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On a mote of dust suspended in a sunbeam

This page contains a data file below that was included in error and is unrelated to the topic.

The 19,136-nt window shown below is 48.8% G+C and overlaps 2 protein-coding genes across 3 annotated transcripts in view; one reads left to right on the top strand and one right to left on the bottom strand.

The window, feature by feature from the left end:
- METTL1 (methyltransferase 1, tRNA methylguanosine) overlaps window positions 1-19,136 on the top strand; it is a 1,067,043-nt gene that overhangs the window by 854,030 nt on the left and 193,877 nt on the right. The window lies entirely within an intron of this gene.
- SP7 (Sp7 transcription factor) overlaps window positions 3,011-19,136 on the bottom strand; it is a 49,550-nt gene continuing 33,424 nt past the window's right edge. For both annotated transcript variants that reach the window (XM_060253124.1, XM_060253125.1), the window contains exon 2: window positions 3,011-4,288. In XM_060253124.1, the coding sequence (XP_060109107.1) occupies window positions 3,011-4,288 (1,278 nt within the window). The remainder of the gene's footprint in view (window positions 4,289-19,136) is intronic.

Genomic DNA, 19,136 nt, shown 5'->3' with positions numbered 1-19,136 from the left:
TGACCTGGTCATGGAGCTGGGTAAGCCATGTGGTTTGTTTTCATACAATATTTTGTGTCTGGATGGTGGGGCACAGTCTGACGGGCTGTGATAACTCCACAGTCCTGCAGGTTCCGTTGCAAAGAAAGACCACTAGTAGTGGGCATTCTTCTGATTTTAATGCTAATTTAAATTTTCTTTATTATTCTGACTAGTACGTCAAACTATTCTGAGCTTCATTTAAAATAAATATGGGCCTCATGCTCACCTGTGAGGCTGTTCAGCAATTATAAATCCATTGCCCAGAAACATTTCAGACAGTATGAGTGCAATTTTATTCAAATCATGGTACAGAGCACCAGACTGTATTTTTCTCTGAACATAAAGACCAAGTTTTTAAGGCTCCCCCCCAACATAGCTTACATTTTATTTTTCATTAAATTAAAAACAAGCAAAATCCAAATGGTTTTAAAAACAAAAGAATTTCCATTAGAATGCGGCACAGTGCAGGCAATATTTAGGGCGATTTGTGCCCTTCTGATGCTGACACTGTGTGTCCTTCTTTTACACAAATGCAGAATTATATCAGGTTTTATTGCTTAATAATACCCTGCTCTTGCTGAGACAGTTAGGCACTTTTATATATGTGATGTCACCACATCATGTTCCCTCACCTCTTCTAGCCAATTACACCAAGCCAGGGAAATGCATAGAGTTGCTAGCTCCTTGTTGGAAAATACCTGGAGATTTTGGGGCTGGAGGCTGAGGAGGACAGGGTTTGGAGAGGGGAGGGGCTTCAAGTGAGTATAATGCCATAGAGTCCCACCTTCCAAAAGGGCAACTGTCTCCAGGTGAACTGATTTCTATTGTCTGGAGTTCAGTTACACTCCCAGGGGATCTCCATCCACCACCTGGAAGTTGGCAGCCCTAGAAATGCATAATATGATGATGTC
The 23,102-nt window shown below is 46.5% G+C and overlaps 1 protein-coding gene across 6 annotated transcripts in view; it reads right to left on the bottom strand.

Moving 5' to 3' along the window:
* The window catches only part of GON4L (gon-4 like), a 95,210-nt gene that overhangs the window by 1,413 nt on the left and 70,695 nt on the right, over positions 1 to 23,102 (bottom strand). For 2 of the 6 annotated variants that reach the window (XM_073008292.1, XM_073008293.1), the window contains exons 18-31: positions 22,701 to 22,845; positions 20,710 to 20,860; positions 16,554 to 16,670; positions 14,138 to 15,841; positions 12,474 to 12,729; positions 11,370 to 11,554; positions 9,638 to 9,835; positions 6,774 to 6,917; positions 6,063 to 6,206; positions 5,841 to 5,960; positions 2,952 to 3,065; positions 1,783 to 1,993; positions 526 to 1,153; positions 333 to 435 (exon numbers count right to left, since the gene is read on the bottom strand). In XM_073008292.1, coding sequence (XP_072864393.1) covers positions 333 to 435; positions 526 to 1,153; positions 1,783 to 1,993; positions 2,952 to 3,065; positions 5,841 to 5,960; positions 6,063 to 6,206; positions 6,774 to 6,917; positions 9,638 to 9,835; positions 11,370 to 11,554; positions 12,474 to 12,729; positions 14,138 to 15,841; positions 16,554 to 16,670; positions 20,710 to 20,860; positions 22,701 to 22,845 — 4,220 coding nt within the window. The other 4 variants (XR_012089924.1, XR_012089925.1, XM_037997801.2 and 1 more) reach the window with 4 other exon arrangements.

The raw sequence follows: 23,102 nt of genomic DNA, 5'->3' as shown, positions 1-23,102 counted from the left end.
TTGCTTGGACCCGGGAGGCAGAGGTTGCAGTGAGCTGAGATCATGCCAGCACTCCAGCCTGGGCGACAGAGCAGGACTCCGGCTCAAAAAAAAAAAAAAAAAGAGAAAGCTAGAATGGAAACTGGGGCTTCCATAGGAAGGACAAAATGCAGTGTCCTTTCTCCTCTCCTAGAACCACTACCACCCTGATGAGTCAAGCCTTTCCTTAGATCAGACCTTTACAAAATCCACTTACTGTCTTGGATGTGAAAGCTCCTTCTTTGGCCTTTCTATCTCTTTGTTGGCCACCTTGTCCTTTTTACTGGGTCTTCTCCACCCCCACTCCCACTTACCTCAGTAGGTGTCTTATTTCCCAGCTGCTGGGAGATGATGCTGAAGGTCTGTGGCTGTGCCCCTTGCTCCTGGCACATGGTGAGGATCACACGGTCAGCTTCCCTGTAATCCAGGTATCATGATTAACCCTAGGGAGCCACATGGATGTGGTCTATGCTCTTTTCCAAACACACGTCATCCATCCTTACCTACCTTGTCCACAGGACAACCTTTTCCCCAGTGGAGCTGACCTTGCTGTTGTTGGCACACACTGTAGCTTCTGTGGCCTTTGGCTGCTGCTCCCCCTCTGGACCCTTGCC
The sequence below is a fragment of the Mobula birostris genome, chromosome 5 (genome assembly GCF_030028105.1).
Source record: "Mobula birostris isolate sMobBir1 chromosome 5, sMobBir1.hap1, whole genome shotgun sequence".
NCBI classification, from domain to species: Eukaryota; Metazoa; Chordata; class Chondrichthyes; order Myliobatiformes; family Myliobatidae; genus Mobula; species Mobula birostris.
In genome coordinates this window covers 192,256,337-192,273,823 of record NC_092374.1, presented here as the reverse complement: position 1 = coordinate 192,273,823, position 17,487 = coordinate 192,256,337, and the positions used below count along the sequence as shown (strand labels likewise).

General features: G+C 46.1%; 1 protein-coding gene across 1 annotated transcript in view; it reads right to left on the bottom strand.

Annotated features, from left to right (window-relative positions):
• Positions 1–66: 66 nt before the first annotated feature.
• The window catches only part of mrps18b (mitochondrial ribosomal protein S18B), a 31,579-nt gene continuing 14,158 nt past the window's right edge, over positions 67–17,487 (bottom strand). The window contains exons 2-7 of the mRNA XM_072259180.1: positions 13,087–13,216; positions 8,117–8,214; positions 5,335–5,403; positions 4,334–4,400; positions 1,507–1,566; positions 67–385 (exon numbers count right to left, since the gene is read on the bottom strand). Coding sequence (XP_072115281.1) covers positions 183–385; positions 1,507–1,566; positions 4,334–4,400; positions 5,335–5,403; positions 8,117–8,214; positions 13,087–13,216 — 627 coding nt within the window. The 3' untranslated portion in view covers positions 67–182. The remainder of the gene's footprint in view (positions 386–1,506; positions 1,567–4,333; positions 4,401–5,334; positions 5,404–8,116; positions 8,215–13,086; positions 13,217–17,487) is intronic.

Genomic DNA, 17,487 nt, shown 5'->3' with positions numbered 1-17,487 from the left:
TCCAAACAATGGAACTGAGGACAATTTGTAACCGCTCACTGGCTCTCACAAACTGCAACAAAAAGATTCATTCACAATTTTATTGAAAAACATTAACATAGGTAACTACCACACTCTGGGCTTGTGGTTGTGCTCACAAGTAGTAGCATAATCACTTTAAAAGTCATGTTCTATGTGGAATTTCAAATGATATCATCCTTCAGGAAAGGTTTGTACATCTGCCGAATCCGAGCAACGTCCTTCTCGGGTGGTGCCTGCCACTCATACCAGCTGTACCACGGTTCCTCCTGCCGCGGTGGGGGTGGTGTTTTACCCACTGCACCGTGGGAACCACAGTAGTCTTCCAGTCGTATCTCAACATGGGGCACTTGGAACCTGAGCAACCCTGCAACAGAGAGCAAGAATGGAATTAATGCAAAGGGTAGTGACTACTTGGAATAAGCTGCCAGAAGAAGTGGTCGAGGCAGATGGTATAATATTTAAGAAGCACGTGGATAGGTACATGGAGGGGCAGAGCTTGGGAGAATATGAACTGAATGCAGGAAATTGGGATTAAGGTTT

Observatory pale blue dotIn an earlier post I wrote: “Josepth Amato in his book Dust makes the point that in the West our obsession with the very small over the past century – germs, cells, genes and then on into atoms and the subatomic – has as much to do with our development of electrical light to ‘see into the corners’ of things as it had to do with the technologies we developed for viewing, such as microscopes and scanners. We are obsessed with lighting things, and along with this, cleanliness. Junicharō Tanizaki in his book In Praise of Shadows notes this too: “…Westerners attempt to expose every speck of grime and eradicate it, while we Orientals carefully preserve and even idealize… this ‘sheen of antiquity’… which is in fact the glow of grime.” I have now seen a few of the Planetarium shows at the Science Centre and they just blow my mind! I haven’t imagined myself in space for a long time, not since the Moon landings; however these shows are throwing things wide open again, as I try to get my head around the sheer scale of things, and such weird concepts that if you could go far enough outside our Solar System and look back at Earth you could see the dinosaurs (more on that in another post). So I have been thinking about scale and light, which brought me back to another boyhood memory, of Carl Sagan and his TV shows. He also was in charge of the Voyager space mission and in 1990 had it turn its cameras back towards Earth and take this picture. Here are some of his words about that image: “Consider again that dot. That’s here. That’s home. That’s us. On it everyone you love, everyone you know, everyone you ever heard of, every human being who ever was, lived out their lives. The aggregate of our joy and suffering, thousands of confident religions, ideologies, and economic doctrines, every hunter and forager, every hero and coward, every creator and destroyer of civilization, every king and peasant, every young couple in love, every mother and father, hopeful child, inventor and explorer, every teacher of morals, every corrupt politician, every “superstar,” every “supreme leader,” every saint and sinner in the history of our species lived there – on a mote of dust suspended in a sunbeam.” Thank you Jenny, Alex for your mind-bending Planetarium shows. [This Voyager image is taken from 6 billion kilometres away and is by NASA.)

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